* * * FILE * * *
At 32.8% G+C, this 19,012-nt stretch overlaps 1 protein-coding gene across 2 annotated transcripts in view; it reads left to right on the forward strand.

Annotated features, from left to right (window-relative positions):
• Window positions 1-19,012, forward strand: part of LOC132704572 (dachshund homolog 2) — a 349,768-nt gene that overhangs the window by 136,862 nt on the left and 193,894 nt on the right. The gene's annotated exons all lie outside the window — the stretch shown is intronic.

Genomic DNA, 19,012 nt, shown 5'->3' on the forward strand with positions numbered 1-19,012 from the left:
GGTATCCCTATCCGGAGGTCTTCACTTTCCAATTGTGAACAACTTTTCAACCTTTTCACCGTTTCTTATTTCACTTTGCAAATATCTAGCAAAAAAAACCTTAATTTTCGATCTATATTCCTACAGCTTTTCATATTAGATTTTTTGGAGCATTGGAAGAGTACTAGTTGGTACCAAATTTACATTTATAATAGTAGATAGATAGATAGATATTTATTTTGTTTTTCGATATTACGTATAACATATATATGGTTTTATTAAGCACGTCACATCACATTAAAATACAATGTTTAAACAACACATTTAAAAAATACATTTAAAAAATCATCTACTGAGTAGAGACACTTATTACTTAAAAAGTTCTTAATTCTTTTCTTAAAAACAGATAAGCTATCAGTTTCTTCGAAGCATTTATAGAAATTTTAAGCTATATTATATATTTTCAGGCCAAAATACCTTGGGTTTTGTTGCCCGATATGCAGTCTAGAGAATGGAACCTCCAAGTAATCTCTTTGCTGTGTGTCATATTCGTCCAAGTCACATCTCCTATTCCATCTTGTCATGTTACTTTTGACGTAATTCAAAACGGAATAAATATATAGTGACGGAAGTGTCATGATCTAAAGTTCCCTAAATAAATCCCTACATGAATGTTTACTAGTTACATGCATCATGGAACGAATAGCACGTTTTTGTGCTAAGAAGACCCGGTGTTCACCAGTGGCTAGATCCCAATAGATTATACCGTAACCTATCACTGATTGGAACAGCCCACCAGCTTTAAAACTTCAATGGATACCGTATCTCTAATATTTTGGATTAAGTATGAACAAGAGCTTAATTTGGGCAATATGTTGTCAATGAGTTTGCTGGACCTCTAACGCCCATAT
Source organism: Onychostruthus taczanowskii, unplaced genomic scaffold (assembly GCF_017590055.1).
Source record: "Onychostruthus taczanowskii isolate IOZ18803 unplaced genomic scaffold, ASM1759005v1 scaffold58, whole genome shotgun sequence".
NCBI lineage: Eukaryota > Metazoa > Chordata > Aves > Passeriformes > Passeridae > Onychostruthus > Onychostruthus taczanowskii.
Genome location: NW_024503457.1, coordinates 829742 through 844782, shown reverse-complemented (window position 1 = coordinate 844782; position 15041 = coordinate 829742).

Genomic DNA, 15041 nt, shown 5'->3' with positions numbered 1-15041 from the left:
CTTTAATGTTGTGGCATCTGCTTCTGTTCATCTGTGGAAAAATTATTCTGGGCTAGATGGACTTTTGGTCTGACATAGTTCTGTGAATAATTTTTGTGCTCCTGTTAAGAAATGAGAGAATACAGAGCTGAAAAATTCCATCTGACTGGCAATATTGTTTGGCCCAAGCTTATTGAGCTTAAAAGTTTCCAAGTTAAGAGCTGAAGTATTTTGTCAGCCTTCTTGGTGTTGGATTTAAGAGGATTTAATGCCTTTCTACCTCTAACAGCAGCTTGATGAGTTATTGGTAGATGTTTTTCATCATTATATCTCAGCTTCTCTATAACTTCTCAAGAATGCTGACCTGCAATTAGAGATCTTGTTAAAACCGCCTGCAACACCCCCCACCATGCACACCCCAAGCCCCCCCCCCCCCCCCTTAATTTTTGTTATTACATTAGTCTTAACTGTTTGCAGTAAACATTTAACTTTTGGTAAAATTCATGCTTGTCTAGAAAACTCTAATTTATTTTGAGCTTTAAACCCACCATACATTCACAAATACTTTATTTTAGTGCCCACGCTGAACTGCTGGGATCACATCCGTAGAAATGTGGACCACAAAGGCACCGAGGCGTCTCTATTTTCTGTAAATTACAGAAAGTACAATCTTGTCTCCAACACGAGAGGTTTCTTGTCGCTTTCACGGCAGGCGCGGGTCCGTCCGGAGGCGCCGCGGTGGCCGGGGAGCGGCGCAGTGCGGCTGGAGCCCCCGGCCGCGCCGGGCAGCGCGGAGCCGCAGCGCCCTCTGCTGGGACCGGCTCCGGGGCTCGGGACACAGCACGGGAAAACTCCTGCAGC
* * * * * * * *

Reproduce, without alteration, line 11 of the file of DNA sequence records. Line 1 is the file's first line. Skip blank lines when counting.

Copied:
CTTTAATGTTGTGGCATCTGCTTCTGTTCATCTGTGGAAAAATTATTCTGGGCTAGATGGACTTTTGGTCTGACATAGTTCTGTGAATAATTTTTGTGCTCCTGTTAAGAAATGAGAGAATACAGAGCTGAAAAATTCCATCTGACTGGCAATATTGTTTGGCCCAAGCTTATTGAGCTTAAAAGTTTCCAAGTTAAGAGCTGAAGTATTTTGTCAGCCTTCTTGGTGTTGGATTTAAGAGGATTTAATGCCTTTCTACCTCTAACAGCAGCTTGATGAGTTATTGGTAGATGTTTTTCATCATTATATCTCAGCTTCTCTATAACTTCTCAAGAATGCTGACCTGCAATTAGAGATCTTGTTAAAACCGCCTGCAACACCCCCCACCATGCACACCCCAAGCCCCCCCCCCCCCCCCTTAATTTTTGTTATTACATTAGTCTTAACTGTTTGCAGTAAACATTTAACTTTTGGTAAAATTCATGCTTGTCTAGAAAACTCTAATTTATTTTGAGCTTTAAACCCACCATACATTCACAAATACTTTATTTTAGTGCCCACGCTGAACTGCTGGGATCACATCCGTAGAAATGTGGACCACAAAGGCACCGAGGCGTCTCTATTTTCTGTAAATTACAGAAAGTACAATCTTGTCTCCAACACGAGAGGTTTCTTGTCGCTTTCACGGCAGGCGCGGGTCCGTCCGGAGGCGCCGCGGTGGCCGGGGAGCGGCGCAGTGCGGCTGGAGCCCCCGGCCGCGCCGGGCAGCGCGGAGCCGCAGCGCCCTCTGCTGGGACCGGCTCCGGGGCTCGGGACACAGCACGGGAAAACTCCTGCAGC